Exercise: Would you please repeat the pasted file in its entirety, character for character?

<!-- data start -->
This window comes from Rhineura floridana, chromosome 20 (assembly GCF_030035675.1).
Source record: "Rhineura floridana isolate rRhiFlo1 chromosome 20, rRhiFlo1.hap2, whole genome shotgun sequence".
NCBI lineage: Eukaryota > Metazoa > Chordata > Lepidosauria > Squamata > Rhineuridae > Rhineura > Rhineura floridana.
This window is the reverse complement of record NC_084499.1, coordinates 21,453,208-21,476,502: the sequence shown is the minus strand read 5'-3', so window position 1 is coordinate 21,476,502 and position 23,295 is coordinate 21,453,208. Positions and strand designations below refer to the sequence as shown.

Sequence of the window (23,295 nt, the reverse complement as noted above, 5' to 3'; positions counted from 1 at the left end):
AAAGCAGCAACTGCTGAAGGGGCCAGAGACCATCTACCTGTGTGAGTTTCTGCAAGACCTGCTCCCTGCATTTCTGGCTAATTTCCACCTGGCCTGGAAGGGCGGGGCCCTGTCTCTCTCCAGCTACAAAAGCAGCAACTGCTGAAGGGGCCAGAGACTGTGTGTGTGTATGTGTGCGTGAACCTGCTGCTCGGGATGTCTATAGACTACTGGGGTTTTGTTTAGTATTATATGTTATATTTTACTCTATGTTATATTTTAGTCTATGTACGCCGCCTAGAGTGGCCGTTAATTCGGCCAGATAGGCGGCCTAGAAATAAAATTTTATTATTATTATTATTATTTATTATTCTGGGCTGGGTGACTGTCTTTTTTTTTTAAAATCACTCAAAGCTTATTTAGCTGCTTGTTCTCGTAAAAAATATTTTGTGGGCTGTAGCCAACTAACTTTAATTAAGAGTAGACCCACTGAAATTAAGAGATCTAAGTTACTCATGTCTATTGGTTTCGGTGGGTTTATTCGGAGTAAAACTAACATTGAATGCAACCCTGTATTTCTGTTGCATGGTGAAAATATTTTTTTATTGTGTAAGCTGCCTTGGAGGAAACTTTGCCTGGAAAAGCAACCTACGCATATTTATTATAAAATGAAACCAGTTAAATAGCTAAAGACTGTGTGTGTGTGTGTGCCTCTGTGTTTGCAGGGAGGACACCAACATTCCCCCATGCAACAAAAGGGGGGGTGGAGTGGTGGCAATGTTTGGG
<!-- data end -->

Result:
This window comes from Rhineura floridana, chromosome 20 (assembly GCF_030035675.1).
Source record: "Rhineura floridana isolate rRhiFlo1 chromosome 20, rRhiFlo1.hap2, whole genome shotgun sequence".
NCBI lineage: Eukaryota > Metazoa > Chordata > Lepidosauria > Squamata > Rhineuridae > Rhineura > Rhineura floridana.
This window is the reverse complement of record NC_084499.1, coordinates 21,453,208-21,476,502: the sequence shown is the minus strand read 5'-3', so window position 1 is coordinate 21,476,502 and position 23,295 is coordinate 21,453,208. Positions and strand designations below refer to the sequence as shown.

Sequence of the window (23,295 nt, the reverse complement as noted above, 5' to 3'; positions counted from 1 at the left end):
AAAGCAGCAACTGCTGAAGGGGCCAGAGACCATCTACCTGTGTGAGTTTCTGCAAGACCTGCTCCCTGCATTTCTGGCTAATTTCCACCTGGCCTGGAAGGGCGGGGCCCTGTCTCTCTCCAGCTACAAAAGCAGCAACTGCTGAAGGGGCCAGAGACTGTGTGTGTGTATGTGTGCGTGAACCTGCTGCTCGGGATGTCTATAGACTACTGGGGTTTTGTTTAGTATTATATGTTATATTTTACTCTATGTTATATTTTAGTCTATGTACGCCGCCTAGAGTGGCCGTTAATTCGGCCAGATAGGCGGCCTAGAAATAAAATTTTATTATTATTATTATTATTTATTATTCTGGGCTGGGTGACTGTCTTTTTTTTTTAAAATCACTCAAAGCTTATTTAGCTGCTTGTTCTCGTAAAAAATATTTTGTGGGCTGTAGCCAACTAACTTTAATTAAGAGTAGACCCACTGAAATTAAGAGATCTAAGTTACTCATGTCTATTGGTTTCGGTGGGTTTATTCGGAGTAAAACTAACATTGAATGCAACCCTGTATTTCTGTTGCATGGTGAAAATATTTTTTTATTGTGTAAGCTGCCTTGGAGGAAACTTTGCCTGGAAAAGCAACCTACGCATATTTATTATAAAATGAAACCAGTTAAATAGCTAAAGACTGTGTGTGTGTGTGTGCCTCTGTGTTTGCAGGGAGGACACCAACATTCCCCCATGCAACAAAAGGGGGGGTGGAGTGGTGGCAATGTTTGGG